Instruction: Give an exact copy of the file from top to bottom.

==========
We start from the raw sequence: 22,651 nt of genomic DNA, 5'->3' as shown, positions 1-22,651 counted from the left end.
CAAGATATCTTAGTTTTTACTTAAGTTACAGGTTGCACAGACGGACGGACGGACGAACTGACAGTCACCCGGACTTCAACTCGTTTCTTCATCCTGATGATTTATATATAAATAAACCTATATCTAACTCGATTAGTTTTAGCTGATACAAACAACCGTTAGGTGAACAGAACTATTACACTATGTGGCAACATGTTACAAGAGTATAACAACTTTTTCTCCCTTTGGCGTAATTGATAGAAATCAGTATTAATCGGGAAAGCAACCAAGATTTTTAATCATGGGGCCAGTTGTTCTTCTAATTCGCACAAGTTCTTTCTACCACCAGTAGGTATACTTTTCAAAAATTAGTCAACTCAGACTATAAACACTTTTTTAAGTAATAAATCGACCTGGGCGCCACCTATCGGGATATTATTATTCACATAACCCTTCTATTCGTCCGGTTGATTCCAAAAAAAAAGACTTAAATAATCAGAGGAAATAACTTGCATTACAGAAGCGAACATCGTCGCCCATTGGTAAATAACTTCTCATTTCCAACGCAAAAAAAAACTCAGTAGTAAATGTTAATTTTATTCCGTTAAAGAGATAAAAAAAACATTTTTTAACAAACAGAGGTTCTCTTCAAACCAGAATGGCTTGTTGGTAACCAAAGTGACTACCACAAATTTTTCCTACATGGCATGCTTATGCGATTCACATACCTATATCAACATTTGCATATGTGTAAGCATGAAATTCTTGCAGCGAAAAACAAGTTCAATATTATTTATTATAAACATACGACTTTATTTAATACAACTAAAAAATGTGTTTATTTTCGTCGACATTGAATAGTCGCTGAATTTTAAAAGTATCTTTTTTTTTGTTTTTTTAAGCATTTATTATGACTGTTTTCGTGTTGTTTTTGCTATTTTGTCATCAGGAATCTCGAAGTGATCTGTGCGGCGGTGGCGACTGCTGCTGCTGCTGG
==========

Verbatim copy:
We start from the raw sequence: 22,651 nt of genomic DNA, 5'->3' as shown, positions 1-22,651 counted from the left end.
CAAGATATCTTAGTTTTTACTTAAGTTACAGGTTGCACAGACGGACGGACGGACGAACTGACAGTCACCCGGACTTCAACTCGTTTCTTCATCCTGATGATTTATATATAAATAAACCTATATCTAACTCGATTAGTTTTAGCTGATACAAACAACCGTTAGGTGAACAGAACTATTACACTATGTGGCAACATGTTACAAGAGTATAACAACTTTTTCTCCCTTTGGCGTAATTGATAGAAATCAGTATTAATCGGGAAAGCAACCAAGATTTTTAATCATGGGGCCAGTTGTTCTTCTAATTCGCACAAGTTCTTTCTACCACCAGTAGGTATACTTTTCAAAAATTAGTCAACTCAGACTATAAACACTTTTTTAAGTAATAAATCGACCTGGGCGCCACCTATCGGGATATTATTATTCACATAACCCTTCTATTCGTCCGGTTGATTCCAAAAAAAAAGACTTAAATAATCAGAGGAAATAACTTGCATTACAGAAGCGAACATCGTCGCCCATTGGTAAATAACTTCTCATTTCCAACGCAAAAAAAAACTCAGTAGTAAATGTTAATTTTATTCCGTTAAAGAGATAAAAAAAACATTTTTTAACAAACAGAGGTTCTCTTCAAACCAGAATGGCTTGTTGGTAACCAAAGTGACTACCACAAATTTTTCCTACATGGCATGCTTATGCGATTCACATACCTATATCAACATTTGCATATGTGTAAGCATGAAATTCTTGCAGCGAAAAACAAGTTCAATATTATTTATTATAAACATACGACTTTATTTAATACAACTAAAAAATGTGTTTATTTTCGTCGACATTGAATAGTCGCTGAATTTTAAAAGTATCTTTTTTTTTGTTTTTTTAAGCATTTATTATGACTGTTTTCGTGTTGTTTTTGCTATTTTGTCATCAGGAATCTCGAAGTGATCTGTGCGGCGGTGGCGACTGCTGCTGCTGCTGG